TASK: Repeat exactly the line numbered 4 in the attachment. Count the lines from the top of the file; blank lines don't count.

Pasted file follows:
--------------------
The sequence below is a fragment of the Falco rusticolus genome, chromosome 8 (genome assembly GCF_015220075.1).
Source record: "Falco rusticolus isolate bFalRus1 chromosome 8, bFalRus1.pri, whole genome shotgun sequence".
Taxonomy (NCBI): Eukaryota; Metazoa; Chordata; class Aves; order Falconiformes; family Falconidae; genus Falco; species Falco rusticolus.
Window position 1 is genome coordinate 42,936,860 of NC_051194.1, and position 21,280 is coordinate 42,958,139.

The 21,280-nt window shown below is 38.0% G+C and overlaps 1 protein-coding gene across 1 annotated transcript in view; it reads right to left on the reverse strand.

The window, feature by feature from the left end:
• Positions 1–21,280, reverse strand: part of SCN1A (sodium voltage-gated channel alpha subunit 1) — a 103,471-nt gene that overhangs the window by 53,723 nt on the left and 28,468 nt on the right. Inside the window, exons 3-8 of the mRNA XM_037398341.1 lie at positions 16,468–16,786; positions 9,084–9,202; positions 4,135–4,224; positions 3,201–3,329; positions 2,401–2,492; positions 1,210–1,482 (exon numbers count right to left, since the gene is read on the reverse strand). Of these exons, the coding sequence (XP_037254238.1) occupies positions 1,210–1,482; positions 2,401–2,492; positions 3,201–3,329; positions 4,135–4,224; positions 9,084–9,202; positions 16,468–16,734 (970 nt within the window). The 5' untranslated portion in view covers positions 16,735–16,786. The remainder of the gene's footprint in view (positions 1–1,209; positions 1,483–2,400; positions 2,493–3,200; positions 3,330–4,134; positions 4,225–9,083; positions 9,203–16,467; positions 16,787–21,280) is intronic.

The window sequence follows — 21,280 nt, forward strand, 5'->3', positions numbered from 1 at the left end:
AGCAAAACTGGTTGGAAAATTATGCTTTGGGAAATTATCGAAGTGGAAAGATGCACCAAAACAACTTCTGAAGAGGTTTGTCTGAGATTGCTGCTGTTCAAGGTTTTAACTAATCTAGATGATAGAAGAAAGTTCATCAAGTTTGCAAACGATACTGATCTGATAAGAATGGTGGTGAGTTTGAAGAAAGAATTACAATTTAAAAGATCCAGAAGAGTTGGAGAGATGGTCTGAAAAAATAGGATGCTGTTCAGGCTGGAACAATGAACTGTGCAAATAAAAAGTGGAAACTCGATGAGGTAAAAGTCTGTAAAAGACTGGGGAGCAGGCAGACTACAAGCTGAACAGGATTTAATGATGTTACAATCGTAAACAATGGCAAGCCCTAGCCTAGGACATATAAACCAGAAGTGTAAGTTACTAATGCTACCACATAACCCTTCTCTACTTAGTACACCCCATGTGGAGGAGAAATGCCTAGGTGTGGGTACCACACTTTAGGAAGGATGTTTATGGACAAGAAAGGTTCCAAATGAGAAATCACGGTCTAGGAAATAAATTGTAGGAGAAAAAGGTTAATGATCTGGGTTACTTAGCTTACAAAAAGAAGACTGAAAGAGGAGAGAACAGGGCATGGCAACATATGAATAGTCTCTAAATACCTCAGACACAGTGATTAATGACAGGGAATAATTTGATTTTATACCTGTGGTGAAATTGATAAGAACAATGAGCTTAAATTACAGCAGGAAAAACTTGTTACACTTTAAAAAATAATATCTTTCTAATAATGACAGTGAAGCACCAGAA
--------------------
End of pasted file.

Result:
Window position 1 is genome coordinate 42,936,860 of NC_051194.1, and position 21,280 is coordinate 42,958,139.